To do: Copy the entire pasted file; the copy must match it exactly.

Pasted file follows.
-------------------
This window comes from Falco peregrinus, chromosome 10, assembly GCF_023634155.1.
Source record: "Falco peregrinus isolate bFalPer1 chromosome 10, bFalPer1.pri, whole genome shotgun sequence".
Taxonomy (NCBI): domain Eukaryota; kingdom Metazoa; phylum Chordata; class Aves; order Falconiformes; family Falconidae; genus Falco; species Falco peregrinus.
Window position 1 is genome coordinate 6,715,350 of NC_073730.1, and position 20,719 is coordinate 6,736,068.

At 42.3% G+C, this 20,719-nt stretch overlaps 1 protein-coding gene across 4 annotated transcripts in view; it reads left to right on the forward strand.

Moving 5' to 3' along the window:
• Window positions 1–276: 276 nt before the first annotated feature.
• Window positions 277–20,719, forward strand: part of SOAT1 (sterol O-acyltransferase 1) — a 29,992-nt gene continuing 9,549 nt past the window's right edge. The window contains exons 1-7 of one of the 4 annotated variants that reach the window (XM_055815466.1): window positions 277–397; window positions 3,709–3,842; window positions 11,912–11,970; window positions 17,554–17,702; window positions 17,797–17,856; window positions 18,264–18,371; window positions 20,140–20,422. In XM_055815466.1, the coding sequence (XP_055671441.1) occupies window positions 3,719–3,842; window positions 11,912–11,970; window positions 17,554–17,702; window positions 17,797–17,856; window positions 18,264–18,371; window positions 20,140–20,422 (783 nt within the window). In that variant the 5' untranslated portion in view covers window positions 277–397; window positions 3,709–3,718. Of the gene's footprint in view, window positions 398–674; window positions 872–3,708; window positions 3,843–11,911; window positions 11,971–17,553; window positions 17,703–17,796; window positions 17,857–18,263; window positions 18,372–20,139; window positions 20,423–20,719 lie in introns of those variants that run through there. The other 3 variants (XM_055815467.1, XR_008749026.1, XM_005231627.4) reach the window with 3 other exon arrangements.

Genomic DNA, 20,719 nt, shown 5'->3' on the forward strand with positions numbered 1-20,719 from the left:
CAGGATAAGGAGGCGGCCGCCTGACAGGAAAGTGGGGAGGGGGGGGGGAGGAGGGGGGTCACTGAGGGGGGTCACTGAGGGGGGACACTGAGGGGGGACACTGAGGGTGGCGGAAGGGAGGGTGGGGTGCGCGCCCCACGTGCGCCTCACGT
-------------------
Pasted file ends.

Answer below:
This window comes from Falco peregrinus, chromosome 10, assembly GCF_023634155.1.
Source record: "Falco peregrinus isolate bFalPer1 chromosome 10, bFalPer1.pri, whole genome shotgun sequence".
Taxonomy (NCBI): domain Eukaryota; kingdom Metazoa; phylum Chordata; class Aves; order Falconiformes; family Falconidae; genus Falco; species Falco peregrinus.
Window position 1 is genome coordinate 6,715,350 of NC_073730.1, and position 20,719 is coordinate 6,736,068.

At 42.3% G+C, this 20,719-nt stretch overlaps 1 protein-coding gene across 4 annotated transcripts in view; it reads left to right on the forward strand.

Moving 5' to 3' along the window:
• Window positions 1–276: 276 nt before the first annotated feature.
• Window positions 277–20,719, forward strand: part of SOAT1 (sterol O-acyltransferase 1) — a 29,992-nt gene continuing 9,549 nt past the window's right edge. The window contains exons 1-7 of one of the 4 annotated variants that reach the window (XM_055815466.1): window positions 277–397; window positions 3,709–3,842; window positions 11,912–11,970; window positions 17,554–17,702; window positions 17,797–17,856; window positions 18,264–18,371; window positions 20,140–20,422. In XM_055815466.1, the coding sequence (XP_055671441.1) occupies window positions 3,719–3,842; window positions 11,912–11,970; window positions 17,554–17,702; window positions 17,797–17,856; window positions 18,264–18,371; window positions 20,140–20,422 (783 nt within the window). In that variant the 5' untranslated portion in view covers window positions 277–397; window positions 3,709–3,718. Of the gene's footprint in view, window positions 398–674; window positions 872–3,708; window positions 3,843–11,911; window positions 11,971–17,553; window positions 17,703–17,796; window positions 17,857–18,263; window positions 18,372–20,139; window positions 20,423–20,719 lie in introns of those variants that run through there. The other 3 variants (XM_055815467.1, XR_008749026.1, XM_005231627.4) reach the window with 3 other exon arrangements.

Genomic DNA, 20,719 nt, shown 5'->3' on the forward strand with positions numbered 1-20,719 from the left:
CAGGATAAGGAGGCGGCCGCCTGACAGGAAAGTGGGGAGGGGGGGGGGAGGAGGGGGGTCACTGAGGGGGGTCACTGAGGGGGGACACTGAGGGGGGACACTGAGGGTGGCGGAAGGGAGGGTGGGGTGCGCGCCCCACGTGCGCCTCACGT